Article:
• To explore the effectiveness of your marketing campaign: Marketing is a field that typically collects statistical data, but it can also benefit from qualitative research. For example, if you have a successful campaign, you can interview people to learn what resonated with them and why. If you learn they liked the humor because it shows you don't take yourself too seriously, you can try to replicate that feeling in future campaigns.

Types of Qualitative Data Collection

Qualitative data captures the qualities, characteristics or attributes of a subject. It can take various forms, including:

  • Audio data: Recordings of interviews, discussions or any other auditory information. This can be useful when dealing with events from the past. Setting up a recording device also allows a researcher to stay in the moment without having to jot down notes.

  • Observational data: With this type of qualitative data analysis, you can record behavior, events or interactions.

  • Textual data: Use verbal or written information gathered through interviews, open-ended surveys or focus groups to learn more about a topic.

  • Visual data: You can learn new information through images, photographs, videos or other visual materials.

What Is Quantitative Research?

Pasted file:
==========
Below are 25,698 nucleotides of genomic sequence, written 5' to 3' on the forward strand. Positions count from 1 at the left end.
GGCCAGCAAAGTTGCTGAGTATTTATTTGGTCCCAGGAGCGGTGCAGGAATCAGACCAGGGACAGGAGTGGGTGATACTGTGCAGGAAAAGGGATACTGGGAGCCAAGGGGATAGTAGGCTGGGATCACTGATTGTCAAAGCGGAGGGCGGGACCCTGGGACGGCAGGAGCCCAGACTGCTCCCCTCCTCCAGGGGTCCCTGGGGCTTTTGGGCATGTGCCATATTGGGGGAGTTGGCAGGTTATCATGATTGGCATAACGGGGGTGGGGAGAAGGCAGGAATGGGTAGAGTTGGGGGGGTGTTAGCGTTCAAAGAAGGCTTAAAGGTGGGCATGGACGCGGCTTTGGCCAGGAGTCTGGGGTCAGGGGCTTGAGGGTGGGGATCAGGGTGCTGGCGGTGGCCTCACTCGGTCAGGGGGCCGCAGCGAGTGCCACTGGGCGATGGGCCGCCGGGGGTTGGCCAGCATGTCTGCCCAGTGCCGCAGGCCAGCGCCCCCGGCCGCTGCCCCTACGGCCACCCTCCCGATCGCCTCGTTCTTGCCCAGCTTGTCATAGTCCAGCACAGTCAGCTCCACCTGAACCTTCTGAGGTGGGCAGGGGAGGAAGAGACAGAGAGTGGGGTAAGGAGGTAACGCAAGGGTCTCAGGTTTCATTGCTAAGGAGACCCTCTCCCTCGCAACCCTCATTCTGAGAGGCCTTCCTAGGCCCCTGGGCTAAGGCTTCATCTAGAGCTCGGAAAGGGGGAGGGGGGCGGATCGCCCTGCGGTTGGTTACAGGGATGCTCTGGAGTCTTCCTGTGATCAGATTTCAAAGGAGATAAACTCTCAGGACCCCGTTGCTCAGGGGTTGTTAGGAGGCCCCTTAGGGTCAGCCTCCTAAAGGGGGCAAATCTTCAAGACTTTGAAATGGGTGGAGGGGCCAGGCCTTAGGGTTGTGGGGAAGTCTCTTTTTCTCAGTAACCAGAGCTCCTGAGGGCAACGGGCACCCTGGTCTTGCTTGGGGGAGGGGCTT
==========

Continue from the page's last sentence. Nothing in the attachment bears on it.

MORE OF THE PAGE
Quantitative research is a systematic empirical investigation that involves the collection and analysis of numerical data. This approach seeks to understand, explain or predict phenomena by gathering quantifiable information and applying statistical methods for analysis.

Unlike qualitative research, which focuses on nonnumerical, descriptive data, quantitative research data involves measurements, counts and statistical techniques to draw objective conclusions.

Examples of How to Use Quantitative Research

Quantitative research focuses on statistical analysis. Here are a few ways you can employ quantitative research methods.

  • Studying the employment rates of a city: Through this research you can gauge whether any patterns exist over a given time period.

  • Seeing how air pollution has affected a neighborhood: If the creation of a highway led to more air pollution in a neighborhood, you can collect data to learn about the health impacts on the area's residents. For example, you can see what percentage of people developed respiratory issues after moving to the neighborhood.

Types of Quantitative Data

Quantitative data refers to numerical information you can measure and count. Here are a few statistics you can use.

  • Heights, yards, volume and more: You can use different measurements to gain insight on different types of research, such as learning the average distance workers are willing to travel for work or figuring out the average height of a ballerina.